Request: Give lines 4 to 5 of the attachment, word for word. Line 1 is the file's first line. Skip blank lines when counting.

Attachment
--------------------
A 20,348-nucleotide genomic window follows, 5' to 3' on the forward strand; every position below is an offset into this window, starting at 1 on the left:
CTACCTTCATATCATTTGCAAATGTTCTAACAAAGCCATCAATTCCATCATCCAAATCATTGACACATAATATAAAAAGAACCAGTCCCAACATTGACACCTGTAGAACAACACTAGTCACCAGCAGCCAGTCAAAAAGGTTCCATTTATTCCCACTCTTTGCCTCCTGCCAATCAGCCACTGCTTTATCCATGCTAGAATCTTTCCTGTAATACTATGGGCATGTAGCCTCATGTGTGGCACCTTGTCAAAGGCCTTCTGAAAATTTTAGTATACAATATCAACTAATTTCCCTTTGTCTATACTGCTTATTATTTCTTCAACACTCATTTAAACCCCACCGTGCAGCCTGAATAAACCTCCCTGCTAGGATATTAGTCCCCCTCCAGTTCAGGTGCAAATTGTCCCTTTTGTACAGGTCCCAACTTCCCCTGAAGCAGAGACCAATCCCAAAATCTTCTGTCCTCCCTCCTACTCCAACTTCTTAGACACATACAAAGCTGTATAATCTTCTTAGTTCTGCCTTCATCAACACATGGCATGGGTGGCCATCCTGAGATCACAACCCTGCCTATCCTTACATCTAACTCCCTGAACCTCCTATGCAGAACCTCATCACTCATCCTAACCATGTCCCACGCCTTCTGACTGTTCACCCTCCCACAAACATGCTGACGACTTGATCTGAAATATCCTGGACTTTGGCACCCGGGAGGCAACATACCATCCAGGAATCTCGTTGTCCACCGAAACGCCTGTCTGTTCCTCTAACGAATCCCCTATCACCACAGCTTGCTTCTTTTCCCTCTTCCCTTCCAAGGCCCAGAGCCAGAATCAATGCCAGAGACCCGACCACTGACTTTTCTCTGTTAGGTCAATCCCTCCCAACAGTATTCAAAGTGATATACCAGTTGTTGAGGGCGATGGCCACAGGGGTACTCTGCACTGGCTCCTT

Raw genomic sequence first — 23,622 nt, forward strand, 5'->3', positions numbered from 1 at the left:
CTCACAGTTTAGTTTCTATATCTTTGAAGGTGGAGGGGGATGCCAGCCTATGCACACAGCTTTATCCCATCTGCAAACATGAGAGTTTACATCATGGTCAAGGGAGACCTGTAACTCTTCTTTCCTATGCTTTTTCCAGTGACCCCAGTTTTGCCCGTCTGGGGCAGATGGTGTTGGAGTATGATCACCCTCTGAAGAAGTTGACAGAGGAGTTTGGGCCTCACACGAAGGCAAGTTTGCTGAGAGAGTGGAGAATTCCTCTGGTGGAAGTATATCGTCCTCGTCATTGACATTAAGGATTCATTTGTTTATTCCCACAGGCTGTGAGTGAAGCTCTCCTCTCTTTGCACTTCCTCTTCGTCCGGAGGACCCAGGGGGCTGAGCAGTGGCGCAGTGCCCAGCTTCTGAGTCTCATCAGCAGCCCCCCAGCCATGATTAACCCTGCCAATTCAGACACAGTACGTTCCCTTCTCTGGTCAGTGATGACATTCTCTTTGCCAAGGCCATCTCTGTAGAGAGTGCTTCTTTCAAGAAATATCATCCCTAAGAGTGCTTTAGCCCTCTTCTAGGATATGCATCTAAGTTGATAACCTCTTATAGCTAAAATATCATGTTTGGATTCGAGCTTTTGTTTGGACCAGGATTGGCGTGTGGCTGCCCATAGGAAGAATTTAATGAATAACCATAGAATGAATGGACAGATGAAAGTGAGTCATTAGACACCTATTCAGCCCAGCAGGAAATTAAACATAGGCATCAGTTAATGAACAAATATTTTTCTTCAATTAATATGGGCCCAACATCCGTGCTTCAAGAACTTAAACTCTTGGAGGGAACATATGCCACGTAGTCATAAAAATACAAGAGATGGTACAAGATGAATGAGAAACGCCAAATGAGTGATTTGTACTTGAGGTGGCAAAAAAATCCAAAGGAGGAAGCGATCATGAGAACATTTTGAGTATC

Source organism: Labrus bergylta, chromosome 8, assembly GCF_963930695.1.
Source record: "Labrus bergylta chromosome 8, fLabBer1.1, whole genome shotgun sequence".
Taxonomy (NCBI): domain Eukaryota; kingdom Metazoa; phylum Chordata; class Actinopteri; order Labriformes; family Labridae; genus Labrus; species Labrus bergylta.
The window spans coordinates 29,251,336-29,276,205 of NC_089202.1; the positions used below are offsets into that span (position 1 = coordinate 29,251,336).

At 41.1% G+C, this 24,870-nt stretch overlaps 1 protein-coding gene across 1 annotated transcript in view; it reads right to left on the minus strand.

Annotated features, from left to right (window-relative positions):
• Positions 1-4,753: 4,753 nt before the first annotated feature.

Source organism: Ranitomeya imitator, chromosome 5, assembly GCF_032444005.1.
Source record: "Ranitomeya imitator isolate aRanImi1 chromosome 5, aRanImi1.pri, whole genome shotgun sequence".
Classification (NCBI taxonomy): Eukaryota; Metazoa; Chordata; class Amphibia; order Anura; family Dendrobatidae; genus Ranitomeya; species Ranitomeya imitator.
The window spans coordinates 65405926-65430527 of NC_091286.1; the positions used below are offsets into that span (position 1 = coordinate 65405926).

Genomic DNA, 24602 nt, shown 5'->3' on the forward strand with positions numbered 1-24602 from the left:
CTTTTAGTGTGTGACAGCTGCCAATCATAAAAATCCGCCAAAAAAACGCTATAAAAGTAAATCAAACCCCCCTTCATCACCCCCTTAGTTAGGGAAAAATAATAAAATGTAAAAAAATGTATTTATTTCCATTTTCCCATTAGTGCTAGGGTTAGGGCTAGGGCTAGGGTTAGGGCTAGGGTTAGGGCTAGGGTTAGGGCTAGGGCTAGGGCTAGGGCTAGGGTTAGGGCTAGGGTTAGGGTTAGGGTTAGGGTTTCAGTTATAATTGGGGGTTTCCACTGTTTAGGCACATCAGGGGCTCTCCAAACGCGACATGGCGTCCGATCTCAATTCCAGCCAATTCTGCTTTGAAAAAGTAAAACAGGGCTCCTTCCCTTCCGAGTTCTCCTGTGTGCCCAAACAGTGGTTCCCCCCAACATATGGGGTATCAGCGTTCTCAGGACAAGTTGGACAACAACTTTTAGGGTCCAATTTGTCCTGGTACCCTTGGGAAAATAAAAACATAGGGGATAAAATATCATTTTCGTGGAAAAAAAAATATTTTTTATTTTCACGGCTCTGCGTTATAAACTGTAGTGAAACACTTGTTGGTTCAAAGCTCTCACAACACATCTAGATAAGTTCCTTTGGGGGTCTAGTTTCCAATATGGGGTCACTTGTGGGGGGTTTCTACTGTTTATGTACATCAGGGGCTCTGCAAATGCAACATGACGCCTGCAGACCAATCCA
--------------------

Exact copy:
CTCACAGTTTAGTTTCTATATCTTTGAAGGTGGAGGGGGATGCCAGCCTATGCACACAGCTTTATCCCATCTGCAAACATGAGAGTTTACATCATGGTCAAGGGAGACCTGTAACTCTTCTTTCCTATGCTTTTTCCAGTGACCCCAGTTTTGCCCGTCTGGGGCAGATGGTGTTGGAGTATGATCACCCTCTGAAGAAGTTGACAGAGGAGTTTGGGCCTCACACGAAGGCAAGTTTGCTGAGAGAGTGGAGAATTCCTCTGGTGGAAGTATATCGTCCTCGTCATTGACATTAAGGATTCATTTGTTTATTCCCACAGGCTGTGAGTGAAGCTCTCCTCTCTTTGCACTTCCTCTTCGTCCGGAGGACCCAGGGGGCTGAGCAGTGGCGCAGTGCCCAGCTTCTGAGTCTCATCAGCAGCCCCCCAGCCATGATTAACCCTGCCAATTCAGACACAGTACGTTCCCTTCTCTGGTCAGTGATGACATTCTCTTTGCCAAGGCCATCTCTGTAGAGAGTGCTTCTTTCAAGAAATATCATCCCTAAGAGTGCTTTAGCCCTCTTCTAGGATATGCATCTAAGTTGATAACCTCTTATAGCTAAAATATCATGTTTGGATTCGAGCTTTTGTTTGGACCAGGATTGGCGTGTGGCTGCCCATAGGAAGAATTTAATGAATAACCATAGAATGAATGGACAGATGAAAGTGAGTCATTAGACACCTATTCAGCCCAGCAGGAAATTAAACATAGGCATCAGTTAATGAACAAATATTTTTCTTCAATTAATATGGGCCCAACATCCGTGCTTCAAGAACTTAAACTCTTGGAGGGAACATATGCCACGTAGTCATAAAAATACAAGAGATGGTACAAGATGAATGAGAAACGCCAAATGAGTGATTTGTACTTGAGGTGGCAAAAAAATCCAAAGGAGGAAGCGATCATGAGAACATTTTGAGTATC

Source organism: Labrus bergylta, chromosome 8, assembly GCF_963930695.1.